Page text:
This Court has held that the statutory language of N.C. Gen. Stat. § 7B-1101 expressly mandates that a guardian ad litem be appointed in cases where the motion alleges dependency due to one of the conditions listed in the statute. In re Richard v. Michna, 110 N.C. App. 817, 431 S.E.2d 485 (1993) (interpreting N.C. Gen. Stat. § 7A-289.23, now codified as N.C. Gen. Stat. § 7B-1101). Further, this Court has held that where the motion alleges dependency and the majority of the dependency allegations tend to show that a parent or guardian is incapable, as the result of some debilitating condition listed in the statute, of providing for the proper care and supervision of his or her child, that N.C. Gen. Stat. § 7B-1101 mandates that a guardian ad litem be appointed. In re Estes, 157 N.C. App. 513, 579 S.E.2d 496, disc. review denied, 357 N.C. 459, 585 S.E.2d 390 (2003). In both of these cases, the failure to meet this requirement for the appointment of a guardian ad litem resulted in remand of the case to the trial court for the appointment, as well as for a rehearing.     This Court has also reversed and remanded a case for the appointment of a guardian ad litem where the trial court did not find dependency but the motion sufficiently alleged dependency and evidence was presented regarding the respondent's relevant debilitating condition. In re J.D., 164 N.C. App. 176, ___ S.E.2d ___ (4 May 2004) (03COA71-2), disc. review denied, 358 N.C. 732, ___ S.E.2d ___ (12 August 2004) (240P04). In Richard, this Court further held that though there was no evidence to suggest prejudice to the respondent due to the failure to appoint a guardian ad litem, that “the mandate of the statute must be observed, and a guardian ad litem must be appointed.” Richard, 110 N.C. App. at 822, 431 S.E.2d at 488.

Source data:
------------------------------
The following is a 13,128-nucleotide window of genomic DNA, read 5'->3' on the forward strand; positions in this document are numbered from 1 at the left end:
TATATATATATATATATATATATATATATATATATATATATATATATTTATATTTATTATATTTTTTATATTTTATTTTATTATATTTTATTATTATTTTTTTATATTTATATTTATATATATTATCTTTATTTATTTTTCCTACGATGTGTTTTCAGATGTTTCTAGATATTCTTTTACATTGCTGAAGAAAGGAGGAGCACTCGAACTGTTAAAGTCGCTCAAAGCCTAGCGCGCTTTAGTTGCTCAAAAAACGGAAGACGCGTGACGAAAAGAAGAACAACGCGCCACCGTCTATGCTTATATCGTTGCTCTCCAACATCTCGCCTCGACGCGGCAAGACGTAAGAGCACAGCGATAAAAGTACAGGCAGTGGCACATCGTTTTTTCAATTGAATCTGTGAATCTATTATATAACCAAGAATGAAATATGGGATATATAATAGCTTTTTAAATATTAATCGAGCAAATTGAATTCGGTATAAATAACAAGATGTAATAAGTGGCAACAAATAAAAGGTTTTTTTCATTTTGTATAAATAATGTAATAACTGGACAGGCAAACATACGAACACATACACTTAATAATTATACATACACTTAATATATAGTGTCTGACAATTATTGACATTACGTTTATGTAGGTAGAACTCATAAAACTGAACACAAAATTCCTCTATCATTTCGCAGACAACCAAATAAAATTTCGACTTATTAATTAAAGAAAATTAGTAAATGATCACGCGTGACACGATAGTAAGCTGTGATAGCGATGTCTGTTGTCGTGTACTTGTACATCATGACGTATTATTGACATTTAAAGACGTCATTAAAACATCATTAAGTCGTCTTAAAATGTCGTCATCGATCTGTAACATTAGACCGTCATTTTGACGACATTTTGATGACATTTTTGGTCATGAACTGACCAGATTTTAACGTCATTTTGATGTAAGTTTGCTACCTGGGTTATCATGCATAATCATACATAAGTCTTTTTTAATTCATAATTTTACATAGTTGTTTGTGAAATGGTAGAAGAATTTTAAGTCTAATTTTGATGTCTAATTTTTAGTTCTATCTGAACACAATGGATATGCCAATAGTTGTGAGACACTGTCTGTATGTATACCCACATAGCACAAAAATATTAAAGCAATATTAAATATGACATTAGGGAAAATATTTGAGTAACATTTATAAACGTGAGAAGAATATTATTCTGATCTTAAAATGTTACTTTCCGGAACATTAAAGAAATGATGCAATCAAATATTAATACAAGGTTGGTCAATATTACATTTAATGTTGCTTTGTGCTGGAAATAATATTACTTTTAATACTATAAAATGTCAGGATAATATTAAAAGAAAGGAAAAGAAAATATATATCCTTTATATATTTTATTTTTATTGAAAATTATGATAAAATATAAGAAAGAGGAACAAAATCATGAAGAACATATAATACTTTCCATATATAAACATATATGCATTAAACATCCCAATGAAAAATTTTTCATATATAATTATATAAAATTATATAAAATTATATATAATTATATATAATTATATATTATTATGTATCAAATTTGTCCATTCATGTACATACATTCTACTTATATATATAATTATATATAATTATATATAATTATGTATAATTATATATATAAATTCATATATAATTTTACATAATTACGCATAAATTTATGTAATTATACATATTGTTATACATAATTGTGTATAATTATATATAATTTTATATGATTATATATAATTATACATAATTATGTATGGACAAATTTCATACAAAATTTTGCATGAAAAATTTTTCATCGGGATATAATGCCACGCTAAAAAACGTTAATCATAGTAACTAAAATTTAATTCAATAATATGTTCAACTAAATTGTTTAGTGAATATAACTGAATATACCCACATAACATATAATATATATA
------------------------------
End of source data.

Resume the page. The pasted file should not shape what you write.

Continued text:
In the instant case, we find nothing in the record to indicate that respondent was appointed a guardian ad litem and petitioner admits this omission by the court in its brief. The motion clearly alleges dependency and most of the relevant factual allegations refer to respondent's substance abuse issues. Further, the trial court heard evidence and made findings in the termination order concerning respondent's substance abuse issues. As such, it was error for the trial court to not appoint a guardian ad litem to respondent in this case.
    We need not discuss respondent's other assignments of error due to our conclusion that the case must be remanded for the appointment of a guardian ad litem to respondent and rehearing. After careful consideration, we reverse and remand to the trial court for further proceedings consistent with this opinion.
    Reversed and remanded.    Judges HUDSON and GEER concur.